5 - 10 June 2000
by Roger Wolfe
From June 5-10, 2000 I ventured to St. Paul island in the Pribilof islands. Our Reeve Aleutian Air flight arrived late in the afternoon and our group of independent birders boarded St. Paul Tour's buses for a quick look at Red-legged Kittiwakes which the island is known for. We then were checked into the rustic King Eider Hotel. After settling into our rooms I set off with my newfound birder friends who I met on the plane- Mike Sylvia and Greig Cranna from Massachusetts . We birded Town Lake and the sea cliffs just outside of town. On the cliffs we made our first sightings of Least Auklet, Red-faced Cormorant, Thick-billed Murre, and both Horned and Tufted Puffins all of which were busily nesting.
Later after dinner at the Trident cafeteria located in the fish cannery we were of birding until about 11 p.m. Skies were overcast and the wind was from the SE. Birds seen in this first tour included: Lapland Longspurs and the Pribilof forms of Rock Sandpiper and Gray-crowned Rosy Finch which are ubiquitous at St. Paul. Black-legged Kittiwake, numerous Northern Pintail and Harlequin Duck. Semipalmated Plover, Least Sandpiper were preludes to our most exciting shorebird of the trip a Wood Sandpiper at Webster Lake. A group of four King Eiders were spotted offshore from Hutchinson Hill. Long-tailed Duck, Greater Scaup, Aleutian Canada Goose, Bufflehead, Common Goldeneye and the Eurasian form of Green-winged Teal comprised the waterfowl. Also seen were both Red and Red-necked Phalaropes.
The following day was quite windy with the wind direction continuing from the SE. New birds sighted on this day were Pectoral Sandpipers and a roosting Long-tailed Jaeger eating bugs and a Glaucous-winged Gull. On the cliffs we got our first looks at Parakeet and Crested Auklets. Snow Buntings were plentiful in the rocky areas. We also saw Short-eared Owl, Bank Swallow, Glaucous Gull and the Pribilof form of Winter Wren. The forecast for strong winds from the NW the next day made us hopeful for vagrants.
And windy it was from the NW, gusts up to 40 mph with rain and sleet which was painful in the face and made for very difficult birding. Our binoculars were constantly fogging up. I strongly recommend waterproof bins for St. Paul. Mine got water in them and I spent a couple of hours drying them out with a borrowed blow dryer. Also essential are wellies or some other type of waterproof footwear as you will spend a good deal of time stomping through wetland areas with the group spread out much like you would in looking for rails. Good rainwear is a must for both precipitation and cold winds. St. Paul tours maintains radio contact with one another but a pair of walkie talkies were very helpful in communicating within the group itself.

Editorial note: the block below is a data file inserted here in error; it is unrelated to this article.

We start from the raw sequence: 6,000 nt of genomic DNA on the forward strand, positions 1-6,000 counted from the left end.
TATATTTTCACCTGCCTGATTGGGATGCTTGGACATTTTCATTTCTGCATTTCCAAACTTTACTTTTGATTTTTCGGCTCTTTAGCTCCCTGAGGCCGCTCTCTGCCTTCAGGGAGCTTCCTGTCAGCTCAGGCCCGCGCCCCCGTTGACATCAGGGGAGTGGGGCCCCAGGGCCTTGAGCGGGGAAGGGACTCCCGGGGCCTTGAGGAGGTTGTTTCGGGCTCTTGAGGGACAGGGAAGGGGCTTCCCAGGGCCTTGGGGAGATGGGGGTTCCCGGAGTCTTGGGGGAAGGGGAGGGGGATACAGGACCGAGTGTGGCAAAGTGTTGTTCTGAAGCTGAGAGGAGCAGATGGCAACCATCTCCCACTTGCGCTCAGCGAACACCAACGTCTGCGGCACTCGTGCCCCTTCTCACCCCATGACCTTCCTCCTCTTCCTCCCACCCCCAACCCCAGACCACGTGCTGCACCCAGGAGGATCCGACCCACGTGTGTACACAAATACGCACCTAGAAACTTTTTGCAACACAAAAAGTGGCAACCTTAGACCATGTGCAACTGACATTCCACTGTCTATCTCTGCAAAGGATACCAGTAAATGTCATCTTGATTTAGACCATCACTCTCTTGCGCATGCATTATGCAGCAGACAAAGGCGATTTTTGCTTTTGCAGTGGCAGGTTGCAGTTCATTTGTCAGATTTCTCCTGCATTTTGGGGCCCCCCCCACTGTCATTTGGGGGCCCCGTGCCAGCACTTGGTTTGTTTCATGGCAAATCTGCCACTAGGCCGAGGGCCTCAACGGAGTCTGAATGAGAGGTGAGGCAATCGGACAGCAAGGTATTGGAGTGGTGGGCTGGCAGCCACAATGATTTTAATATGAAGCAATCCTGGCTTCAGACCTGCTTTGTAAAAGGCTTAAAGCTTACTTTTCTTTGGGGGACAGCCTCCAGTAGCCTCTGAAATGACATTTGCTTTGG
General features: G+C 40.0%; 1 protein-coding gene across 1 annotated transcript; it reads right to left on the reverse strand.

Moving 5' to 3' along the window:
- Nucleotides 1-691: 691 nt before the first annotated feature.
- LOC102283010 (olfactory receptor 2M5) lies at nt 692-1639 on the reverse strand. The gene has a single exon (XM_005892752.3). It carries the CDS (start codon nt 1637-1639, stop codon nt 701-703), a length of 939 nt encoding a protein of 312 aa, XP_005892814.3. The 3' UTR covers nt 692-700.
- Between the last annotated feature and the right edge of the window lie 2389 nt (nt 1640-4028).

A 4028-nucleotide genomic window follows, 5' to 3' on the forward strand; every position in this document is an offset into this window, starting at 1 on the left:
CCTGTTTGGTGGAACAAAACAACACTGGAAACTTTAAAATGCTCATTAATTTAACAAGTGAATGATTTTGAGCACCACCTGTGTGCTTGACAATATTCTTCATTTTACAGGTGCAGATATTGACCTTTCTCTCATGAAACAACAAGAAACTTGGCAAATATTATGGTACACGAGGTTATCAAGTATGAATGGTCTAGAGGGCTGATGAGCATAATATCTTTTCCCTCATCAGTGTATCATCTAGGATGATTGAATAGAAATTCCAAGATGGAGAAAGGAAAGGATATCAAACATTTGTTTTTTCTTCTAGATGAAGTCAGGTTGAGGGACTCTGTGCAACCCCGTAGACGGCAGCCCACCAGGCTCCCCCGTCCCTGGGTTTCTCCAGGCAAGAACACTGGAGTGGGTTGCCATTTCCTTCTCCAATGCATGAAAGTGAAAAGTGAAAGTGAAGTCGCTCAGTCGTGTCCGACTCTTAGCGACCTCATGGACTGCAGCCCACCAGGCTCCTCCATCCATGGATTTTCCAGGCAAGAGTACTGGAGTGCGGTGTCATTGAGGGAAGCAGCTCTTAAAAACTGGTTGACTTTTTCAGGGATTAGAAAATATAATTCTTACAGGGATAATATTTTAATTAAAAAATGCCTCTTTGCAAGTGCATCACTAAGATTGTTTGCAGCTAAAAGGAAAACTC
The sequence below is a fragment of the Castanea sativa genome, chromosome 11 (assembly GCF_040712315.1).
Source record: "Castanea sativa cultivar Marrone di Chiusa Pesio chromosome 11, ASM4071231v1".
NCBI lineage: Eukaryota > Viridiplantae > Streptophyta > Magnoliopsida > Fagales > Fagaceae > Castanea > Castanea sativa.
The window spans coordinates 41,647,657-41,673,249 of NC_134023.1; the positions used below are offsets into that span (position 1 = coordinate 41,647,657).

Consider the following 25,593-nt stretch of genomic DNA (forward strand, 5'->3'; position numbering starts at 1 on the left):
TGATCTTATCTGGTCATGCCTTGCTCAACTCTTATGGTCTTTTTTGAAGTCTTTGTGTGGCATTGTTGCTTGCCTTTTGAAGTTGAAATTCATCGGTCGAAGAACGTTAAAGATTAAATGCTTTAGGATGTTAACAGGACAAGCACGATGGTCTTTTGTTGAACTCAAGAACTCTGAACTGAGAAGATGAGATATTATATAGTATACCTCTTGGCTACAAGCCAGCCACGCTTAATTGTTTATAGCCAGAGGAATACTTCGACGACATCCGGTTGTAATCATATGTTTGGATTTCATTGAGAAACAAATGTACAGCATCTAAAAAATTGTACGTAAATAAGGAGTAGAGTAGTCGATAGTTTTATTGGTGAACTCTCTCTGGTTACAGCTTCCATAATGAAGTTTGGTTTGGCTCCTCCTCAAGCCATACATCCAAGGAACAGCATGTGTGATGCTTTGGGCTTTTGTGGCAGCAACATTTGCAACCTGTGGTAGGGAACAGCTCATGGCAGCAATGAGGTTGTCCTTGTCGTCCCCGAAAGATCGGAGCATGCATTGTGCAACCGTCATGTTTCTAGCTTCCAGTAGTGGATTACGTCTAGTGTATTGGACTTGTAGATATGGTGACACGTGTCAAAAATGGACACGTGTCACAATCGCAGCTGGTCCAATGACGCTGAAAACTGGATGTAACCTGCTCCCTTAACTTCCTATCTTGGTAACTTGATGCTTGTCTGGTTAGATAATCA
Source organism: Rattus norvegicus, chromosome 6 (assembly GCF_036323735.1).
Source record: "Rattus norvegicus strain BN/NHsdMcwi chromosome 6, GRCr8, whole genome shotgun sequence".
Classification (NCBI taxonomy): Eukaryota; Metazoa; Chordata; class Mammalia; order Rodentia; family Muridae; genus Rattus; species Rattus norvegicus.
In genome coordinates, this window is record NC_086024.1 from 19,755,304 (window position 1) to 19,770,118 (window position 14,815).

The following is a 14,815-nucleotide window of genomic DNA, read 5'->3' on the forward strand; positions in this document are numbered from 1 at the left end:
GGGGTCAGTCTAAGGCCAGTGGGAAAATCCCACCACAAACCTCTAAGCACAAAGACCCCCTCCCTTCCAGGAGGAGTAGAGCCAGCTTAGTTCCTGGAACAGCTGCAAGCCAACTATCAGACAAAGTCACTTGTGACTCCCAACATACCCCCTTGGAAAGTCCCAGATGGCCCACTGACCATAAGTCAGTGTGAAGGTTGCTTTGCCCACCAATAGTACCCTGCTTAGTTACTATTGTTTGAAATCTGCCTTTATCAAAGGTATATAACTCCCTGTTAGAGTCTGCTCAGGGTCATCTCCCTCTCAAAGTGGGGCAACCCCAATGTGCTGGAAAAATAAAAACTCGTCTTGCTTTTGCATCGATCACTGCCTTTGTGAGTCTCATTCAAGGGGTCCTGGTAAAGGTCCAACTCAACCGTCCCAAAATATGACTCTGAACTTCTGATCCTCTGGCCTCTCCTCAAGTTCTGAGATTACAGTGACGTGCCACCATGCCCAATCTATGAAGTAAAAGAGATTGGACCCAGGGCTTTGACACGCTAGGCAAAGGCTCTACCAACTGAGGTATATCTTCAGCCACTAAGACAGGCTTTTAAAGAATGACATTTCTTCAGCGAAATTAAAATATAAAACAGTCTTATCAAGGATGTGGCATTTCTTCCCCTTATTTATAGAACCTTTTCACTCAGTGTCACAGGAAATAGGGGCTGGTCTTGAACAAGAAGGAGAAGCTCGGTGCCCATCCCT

On this windy day we were lucky to flush a mixed flock of geese which landed in Dune Lake. In amongst the Canada Geese were single Greater White-fronted Goose and Emperor Goose. We also had looks at a pair of Eurasian Widgeon, Pacific Golden Plover and a flyby Whimbrel. Another group had Mongolian Plover but despite much effort we were unable to relocate it.
Winds continued from the NW our next day but the rains subsided and clear skies prevailed later the wind died out and we enjoyed an apparently rare sunny afternoon and evening. Our group worked the island hard this day covering a lot of ground but not seeing many birds. Birding on St. Paul involves a good deal of effort. To quote Sean Smith who runs St. Paul Tours for the native TDX Corp. " We basically promise the alcids and kittiwakes, anything else is just icing on the cake. Birding here requires hard work in looking for a needle in a haystack. That and a little luck."
Despite all our hard work we saw no new birds until about 9p.m. when a calling Mongolian Plover flew over our heads and circled around allowing most in our group decent looks. Back in town there was a Bald Eagle seen over Town Lake.
We were scheduled to depart this morning but a the last minute we were told Reeve had cancelled our flight due to mechanical difficulties. This made for some trouble as many in our group were scheduled for connecting flights to Nome or home or had rental cars and accomodations reserved. Reeve foot the bill for another night at the King Eider and dinner at the Trident. A word here on food and beverages. Food at the Trident is good - breakfast is $9, lunch $13 and dinner $17. Some folks used the microwave at the hotel to make meals and the store across the street has most things. The tavern keeps strange hours and the whole island was without beer for a couple of days, they also serve wine and sake. The liquor store sells only beer and wine and is open sporadically.
St. Paul tours was kind enough to take us out birding in the evening. We missed on a Black-headed Gull seen earlier in the day but Webster Lake produced a Yellow Wagtail seen by few.
Reeve sent a jet for us instead of the usual Lockheed Electra. Aside from all the good birds I got to see I really enjoyed the other birders who started out as strangers and ended up good friends.
Greater White-fronted Goose
Gray-crowned Rosy Finch